Renovation of existing baseball/softball fields , chain link fencing, irrigation, solid sod, aluminum bleachers, shade sails, field lights on poles, clay infield, and groundwork including fill pad and stabilization, concrete slab, mass excavation and rough grading. Adding a splash pad and restroom plus landscaping and improved parking would be estimated at $1,100,000.

• Development of citywide trail system:

Concrete sidewalks/ paths added to areas near the schools and parks were estimated at $2,600,000

• Skate park:

Grind rails, bank feature and platform, benches, quarter pipes, large stair set w/assorted features, steel detail, drainage and cut/fill. An estimate of $380,250.

• New athletic practice fields and park at Adam St. (old landfill site):

This area could provide practice fields and a spot that would be nearer for the citizens who may not wish to cross the river or the railroad tracks, trails, pavilion, restrooms, playground, irrigation etc would have an estimated cost of $6,610,000

• New Neighborhood Park and pool at 7th St.(city owned property near Adams St.):

Paths, a small pool with deck, bathroom and concession with basketball courts and a playground with electrical etc. would cost around $2,110,000.

• Recommendation for feasibility study of a future New Sports Complex (site not determined):

With an estimate of $5,310,000, the addition of more baseball fields will be needed based on current/ projected growth. Five ball fields with 210 foot foul lines, one field with 310 foot foul lines plus fencing, scoreboards, backstop netting, grading and drainage, as well as more parking, concessions/restrooms, landscaping etc.

Three football game day fields, practice fields, bleachers, scoreboards, etc. plus irrigation are estimated at $1,720,000

For soccer, 19 fields will be needed based on future growth. Various size fields to accommodate large groups of soccer players. Fencing and landscaping could be as much as $5,450,000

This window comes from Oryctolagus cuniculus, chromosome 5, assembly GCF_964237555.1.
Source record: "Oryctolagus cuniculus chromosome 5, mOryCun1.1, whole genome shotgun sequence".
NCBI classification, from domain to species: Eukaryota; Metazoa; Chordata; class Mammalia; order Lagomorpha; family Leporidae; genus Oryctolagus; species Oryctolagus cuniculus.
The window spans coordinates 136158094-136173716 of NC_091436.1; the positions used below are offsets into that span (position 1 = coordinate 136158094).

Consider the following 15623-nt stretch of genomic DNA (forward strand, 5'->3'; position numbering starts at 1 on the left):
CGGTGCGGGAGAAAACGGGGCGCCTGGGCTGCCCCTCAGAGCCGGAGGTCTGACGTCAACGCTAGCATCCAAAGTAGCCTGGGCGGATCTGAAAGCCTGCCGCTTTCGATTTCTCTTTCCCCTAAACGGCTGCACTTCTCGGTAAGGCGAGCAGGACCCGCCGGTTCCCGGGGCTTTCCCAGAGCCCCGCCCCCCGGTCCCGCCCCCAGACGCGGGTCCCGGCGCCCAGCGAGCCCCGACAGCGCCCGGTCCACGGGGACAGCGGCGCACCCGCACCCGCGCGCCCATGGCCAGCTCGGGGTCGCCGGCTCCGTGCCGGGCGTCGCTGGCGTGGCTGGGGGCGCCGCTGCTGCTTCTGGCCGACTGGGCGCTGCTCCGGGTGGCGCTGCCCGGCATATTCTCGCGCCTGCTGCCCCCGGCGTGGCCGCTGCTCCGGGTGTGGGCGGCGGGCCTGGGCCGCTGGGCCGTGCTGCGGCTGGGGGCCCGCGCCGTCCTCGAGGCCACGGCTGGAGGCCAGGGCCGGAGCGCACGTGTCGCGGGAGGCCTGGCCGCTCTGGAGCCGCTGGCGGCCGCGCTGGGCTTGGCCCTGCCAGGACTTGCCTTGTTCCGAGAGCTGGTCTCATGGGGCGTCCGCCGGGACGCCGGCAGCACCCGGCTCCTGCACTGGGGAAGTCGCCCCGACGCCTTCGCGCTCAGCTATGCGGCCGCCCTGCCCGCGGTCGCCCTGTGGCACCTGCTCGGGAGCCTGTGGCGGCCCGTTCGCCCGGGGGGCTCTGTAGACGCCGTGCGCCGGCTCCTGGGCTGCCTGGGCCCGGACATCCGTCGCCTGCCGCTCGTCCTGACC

Multi Event Center

• Recommendation for feasibility study for future Multi-Event Center:

With the success of existing community events such as Cowboy Homecoming and Turn-n-Burn BBQ Cook-off, an area to hold such programs/ events plus more could open up more space to increase attendance. This facility could provide a covered arena, rodeo training/ practice pens, stables, tack rooms, indoor event center, commercial kitchens and concessions, campgrounds, parking and overflow space, high school graduation ceremonies, antique car shows, gun shows, dances, festivals and rodeos.

An expanded area, encompassing 216 acres, would also allow for soccer complex exhibition hall, amphitheater, playgrounds, parks, trails, restrooms, lighting, parking and even space for retail shops.

The upkeep was also figured with a base of 4-5 full time employees. The revenue should be $550,000 average, costs should be around $537,000.

Total amount would be $51 million.

The firm suggested completing the improvements in three phases or five phases over 15 years.

Years 1-3: Purchase land, build rodeo/event arena, build soccer fields, lighting, parking. Years 6-10: Build exhibit hall, RV spaces, entrances and landscaping. Years 11-15: Event hall (approximately 32,000 square foot) would be built, amphitheater and museum.

The five phase plan would be: Years 1-3- Rodeo Arena, soccer fields. Years 4-6: Amphitheater would be built. Years 7-9 – Exhibit Hall would be constructed. Years 10-12- Event Hall. Years 13- 15 – Museum.

Councilman Doug Best commented as a point of reference that the Joe and Harry Freeman Coliseum currently has 31,250 square feet of trade space to use as a comparable building.

The council voted to accept the feasibility studies as presented as well as the Parks Master Plan.